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Psychopharmacology (Berl). 2015 Jan;232(1):91-100. doi: 10.1007/s00213-014-3641-z. Epub 2014 Jun 13.

Behavioural and neurochemical assessment of salvinorin A abuse potential in the rat.

Author information

1
Department of Biomedical Sciences, Division of Neuroscience and Clinical Pharmacology, University of Cagliari, Cittadella Universitaria di Monserrato, 09042, Monserrato, CA, Italy.

Abstract

RATIONALE:

Salvinorin A is a recreational drug derived from Salvia divinorum, a sage species long used as an entheogen. While salvinorin A has potent hallucinogenic properties, its abuse potential has not been assessed consistently in controlled behavioural and neurochemical studies in rodents.

OBJECTIVE:

This study aimed to assess salvinorin A abuse potential by measuring its capacity to establish and maintain self-administration behaviour and to modify dopamine (DA) levels in the nucleus accumbens (NAcc) of rats.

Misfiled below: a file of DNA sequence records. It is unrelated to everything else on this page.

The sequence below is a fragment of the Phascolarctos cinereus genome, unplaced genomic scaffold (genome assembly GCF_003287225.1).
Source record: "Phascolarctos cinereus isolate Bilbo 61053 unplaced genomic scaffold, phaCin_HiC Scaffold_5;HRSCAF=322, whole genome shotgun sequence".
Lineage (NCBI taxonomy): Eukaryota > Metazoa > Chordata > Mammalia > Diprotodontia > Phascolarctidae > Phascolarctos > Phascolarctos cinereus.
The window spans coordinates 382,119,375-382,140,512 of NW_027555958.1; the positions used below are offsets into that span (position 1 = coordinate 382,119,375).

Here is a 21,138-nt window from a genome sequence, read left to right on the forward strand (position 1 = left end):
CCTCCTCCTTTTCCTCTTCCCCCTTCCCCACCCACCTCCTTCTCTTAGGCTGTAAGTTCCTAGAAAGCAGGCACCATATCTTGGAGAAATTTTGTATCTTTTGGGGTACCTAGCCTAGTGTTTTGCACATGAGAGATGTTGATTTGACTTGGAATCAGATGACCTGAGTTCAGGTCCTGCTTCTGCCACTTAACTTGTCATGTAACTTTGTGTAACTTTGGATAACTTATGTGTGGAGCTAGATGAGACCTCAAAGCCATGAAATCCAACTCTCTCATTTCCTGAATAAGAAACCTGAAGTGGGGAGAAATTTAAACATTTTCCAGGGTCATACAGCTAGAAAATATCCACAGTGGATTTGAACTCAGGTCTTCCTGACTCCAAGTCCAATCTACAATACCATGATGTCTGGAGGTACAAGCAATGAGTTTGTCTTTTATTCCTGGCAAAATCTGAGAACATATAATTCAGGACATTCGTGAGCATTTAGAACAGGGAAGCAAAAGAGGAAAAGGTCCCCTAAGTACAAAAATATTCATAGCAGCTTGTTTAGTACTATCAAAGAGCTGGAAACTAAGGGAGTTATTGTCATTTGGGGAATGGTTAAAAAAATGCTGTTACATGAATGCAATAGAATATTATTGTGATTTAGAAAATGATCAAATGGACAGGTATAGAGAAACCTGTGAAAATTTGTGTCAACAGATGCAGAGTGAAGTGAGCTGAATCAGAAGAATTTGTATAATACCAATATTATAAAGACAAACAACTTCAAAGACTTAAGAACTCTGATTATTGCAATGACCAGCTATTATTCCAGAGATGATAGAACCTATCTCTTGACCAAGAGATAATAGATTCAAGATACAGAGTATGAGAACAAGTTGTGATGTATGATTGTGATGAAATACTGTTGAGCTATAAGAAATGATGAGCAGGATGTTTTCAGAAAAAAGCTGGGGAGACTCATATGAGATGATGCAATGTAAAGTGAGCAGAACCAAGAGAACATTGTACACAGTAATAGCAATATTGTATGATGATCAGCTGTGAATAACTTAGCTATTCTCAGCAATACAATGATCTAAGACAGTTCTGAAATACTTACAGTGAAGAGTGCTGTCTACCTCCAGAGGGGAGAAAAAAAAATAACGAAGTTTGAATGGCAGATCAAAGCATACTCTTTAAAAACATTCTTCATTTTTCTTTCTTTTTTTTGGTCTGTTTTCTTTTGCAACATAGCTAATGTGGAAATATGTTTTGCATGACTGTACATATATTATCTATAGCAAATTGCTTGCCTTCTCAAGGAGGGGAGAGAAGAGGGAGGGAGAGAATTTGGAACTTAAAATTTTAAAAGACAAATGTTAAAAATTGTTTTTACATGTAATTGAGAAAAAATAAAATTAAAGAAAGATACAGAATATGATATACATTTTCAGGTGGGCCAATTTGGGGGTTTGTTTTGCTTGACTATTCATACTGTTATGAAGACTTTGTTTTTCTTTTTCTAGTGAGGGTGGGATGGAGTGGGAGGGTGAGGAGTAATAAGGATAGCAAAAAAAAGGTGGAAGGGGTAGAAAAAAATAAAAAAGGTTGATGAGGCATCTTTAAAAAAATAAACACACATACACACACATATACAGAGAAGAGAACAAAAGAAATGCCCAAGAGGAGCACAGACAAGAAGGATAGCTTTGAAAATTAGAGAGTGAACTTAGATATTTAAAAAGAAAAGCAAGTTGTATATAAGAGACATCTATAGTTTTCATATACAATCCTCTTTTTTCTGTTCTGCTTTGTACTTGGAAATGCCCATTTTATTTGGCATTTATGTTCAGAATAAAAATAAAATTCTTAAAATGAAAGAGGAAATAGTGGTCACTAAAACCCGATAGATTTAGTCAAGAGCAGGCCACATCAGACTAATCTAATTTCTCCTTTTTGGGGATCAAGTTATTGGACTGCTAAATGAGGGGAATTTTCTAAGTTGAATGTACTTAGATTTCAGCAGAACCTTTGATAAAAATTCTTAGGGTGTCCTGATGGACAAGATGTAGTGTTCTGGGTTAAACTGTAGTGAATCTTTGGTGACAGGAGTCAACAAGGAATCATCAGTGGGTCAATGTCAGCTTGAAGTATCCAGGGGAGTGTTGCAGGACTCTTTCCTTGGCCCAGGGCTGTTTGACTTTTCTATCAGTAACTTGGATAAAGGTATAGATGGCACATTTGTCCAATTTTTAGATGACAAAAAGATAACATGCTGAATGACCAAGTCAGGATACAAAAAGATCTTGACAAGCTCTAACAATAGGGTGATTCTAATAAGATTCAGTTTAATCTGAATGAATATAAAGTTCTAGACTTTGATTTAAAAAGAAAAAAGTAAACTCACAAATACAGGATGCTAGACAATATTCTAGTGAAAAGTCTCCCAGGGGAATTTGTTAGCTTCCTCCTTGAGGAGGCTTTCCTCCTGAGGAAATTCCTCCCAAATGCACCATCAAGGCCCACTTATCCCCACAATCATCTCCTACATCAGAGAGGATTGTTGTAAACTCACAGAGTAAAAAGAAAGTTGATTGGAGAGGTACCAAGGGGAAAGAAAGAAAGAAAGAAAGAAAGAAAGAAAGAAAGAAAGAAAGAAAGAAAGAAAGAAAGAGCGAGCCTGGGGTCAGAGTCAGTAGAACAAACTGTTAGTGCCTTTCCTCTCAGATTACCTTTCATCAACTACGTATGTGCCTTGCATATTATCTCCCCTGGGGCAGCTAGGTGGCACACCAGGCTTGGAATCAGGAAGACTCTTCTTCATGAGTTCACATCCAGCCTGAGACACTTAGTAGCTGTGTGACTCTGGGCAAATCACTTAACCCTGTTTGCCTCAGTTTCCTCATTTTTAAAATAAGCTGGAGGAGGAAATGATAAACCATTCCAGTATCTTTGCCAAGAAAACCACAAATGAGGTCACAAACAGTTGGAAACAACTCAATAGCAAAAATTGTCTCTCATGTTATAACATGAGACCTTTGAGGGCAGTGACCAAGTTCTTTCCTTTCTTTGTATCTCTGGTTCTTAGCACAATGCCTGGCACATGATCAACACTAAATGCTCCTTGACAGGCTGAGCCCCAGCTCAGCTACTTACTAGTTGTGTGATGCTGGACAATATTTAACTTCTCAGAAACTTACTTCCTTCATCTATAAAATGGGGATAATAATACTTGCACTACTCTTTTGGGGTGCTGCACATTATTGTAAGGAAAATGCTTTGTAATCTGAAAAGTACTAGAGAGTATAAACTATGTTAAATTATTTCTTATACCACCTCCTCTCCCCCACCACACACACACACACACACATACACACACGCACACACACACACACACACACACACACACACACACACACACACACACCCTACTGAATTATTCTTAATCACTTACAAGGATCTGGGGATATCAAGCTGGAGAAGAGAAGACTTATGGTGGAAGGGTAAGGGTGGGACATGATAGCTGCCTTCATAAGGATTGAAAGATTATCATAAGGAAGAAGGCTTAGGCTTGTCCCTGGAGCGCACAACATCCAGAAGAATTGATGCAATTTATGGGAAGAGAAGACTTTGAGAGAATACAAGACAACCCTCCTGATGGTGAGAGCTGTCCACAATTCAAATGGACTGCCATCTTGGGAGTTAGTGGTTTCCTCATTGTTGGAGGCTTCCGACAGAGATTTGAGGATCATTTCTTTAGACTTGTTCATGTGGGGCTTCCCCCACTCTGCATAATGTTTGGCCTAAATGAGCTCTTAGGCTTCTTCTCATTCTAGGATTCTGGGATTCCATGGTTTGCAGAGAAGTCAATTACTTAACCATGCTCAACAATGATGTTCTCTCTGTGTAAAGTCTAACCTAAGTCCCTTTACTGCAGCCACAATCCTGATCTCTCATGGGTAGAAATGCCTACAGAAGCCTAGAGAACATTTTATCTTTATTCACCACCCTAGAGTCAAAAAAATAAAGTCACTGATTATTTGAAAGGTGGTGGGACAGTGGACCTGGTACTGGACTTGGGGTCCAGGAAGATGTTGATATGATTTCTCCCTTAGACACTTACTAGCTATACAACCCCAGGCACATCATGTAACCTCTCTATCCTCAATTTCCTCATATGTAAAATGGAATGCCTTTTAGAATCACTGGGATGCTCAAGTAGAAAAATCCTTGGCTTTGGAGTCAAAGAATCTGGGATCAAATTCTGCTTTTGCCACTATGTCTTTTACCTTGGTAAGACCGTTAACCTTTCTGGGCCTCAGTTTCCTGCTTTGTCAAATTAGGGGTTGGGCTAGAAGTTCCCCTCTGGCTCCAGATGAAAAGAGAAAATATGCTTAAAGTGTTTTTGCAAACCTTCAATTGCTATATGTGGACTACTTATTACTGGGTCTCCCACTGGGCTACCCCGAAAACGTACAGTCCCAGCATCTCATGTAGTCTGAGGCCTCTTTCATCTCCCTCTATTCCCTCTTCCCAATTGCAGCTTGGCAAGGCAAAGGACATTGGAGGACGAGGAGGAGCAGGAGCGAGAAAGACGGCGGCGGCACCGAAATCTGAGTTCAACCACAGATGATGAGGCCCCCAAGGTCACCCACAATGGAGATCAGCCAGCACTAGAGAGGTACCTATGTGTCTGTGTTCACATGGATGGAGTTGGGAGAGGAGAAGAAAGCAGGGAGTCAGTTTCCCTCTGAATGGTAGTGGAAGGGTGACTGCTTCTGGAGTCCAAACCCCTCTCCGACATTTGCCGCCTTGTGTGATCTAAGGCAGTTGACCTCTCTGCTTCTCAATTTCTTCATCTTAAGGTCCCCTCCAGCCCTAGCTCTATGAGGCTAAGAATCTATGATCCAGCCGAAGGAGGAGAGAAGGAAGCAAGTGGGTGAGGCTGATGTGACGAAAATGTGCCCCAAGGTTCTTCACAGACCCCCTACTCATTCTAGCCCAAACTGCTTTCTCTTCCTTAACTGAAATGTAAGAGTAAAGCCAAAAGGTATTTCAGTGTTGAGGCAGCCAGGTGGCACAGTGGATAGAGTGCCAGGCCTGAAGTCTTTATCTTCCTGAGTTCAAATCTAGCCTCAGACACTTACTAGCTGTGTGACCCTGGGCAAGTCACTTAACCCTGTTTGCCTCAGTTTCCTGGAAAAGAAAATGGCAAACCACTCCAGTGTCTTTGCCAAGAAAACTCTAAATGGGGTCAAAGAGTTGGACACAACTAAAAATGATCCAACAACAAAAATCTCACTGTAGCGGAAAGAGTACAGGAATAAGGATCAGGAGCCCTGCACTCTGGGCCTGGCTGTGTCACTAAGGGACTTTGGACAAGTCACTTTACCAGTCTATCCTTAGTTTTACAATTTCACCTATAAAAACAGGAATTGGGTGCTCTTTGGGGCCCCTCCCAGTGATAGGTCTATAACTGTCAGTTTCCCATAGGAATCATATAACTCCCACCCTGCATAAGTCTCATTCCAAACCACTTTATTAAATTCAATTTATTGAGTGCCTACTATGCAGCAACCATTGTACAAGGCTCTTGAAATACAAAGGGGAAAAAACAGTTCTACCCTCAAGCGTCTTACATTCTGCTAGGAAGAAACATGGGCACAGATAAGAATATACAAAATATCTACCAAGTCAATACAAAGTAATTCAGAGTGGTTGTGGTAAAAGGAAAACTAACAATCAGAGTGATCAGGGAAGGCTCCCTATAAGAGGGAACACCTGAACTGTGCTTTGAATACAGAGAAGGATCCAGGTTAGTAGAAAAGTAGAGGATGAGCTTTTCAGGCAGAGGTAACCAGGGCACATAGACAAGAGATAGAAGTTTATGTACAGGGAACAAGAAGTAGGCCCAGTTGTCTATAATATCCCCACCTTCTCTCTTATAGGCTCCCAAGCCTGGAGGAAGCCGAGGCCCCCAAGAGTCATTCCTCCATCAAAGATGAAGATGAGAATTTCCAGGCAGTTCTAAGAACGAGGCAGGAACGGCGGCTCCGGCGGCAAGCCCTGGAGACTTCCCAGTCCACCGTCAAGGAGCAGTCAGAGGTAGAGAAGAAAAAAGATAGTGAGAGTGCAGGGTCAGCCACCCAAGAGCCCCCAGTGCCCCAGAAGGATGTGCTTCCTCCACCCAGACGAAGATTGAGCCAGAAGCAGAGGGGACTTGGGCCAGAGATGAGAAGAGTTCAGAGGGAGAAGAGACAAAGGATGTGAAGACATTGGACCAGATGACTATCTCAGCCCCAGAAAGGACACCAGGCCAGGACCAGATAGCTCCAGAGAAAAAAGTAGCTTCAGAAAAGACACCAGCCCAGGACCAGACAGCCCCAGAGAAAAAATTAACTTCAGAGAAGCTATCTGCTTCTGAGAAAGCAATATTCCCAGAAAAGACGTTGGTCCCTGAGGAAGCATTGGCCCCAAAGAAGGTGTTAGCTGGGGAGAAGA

RESULTS:

Male Lister Hooded (LH) and Sprague-Dawley (SD) rats were allowed to self-administer salvinorin A (0.5 or 1.0 μg/kg/infusion) intravenously 2 h/day for 20 days under a continuous schedule of reinforcement and lever pressing as operandum. LH rats discriminated between the active and inactive levers but did not reach the acquisition criterion for stable self-administration (≥12 active responses vs ≤5 inactive responses for at least 5 consecutive days). SD rats discriminated between the two levers at the lower dose only but, like LH rats, never acquired stable self-administration behaviour. Systemic salvinorin A increased extracellular DA in the NAcc shell of both LH (at ≥40 μg/kg) and SD rats (at ≥5 μg/kg), but injection into the ventral tegmental area (VTA) induced no significant change in NAcc DA concentration in LH rats and only brief elevations in SD rats.

CONCLUSIONS:

Salvinorin A differs from other commonly abused compounds since although it affects accumbal dopamine transmission, yet it is unable, at least at the tested doses, to sustain stable intravenous self-administration behaviour.

PMID:
24923984
DOI:
10.1007/s00213-014-3641-z
[Indexed for MEDLINE]

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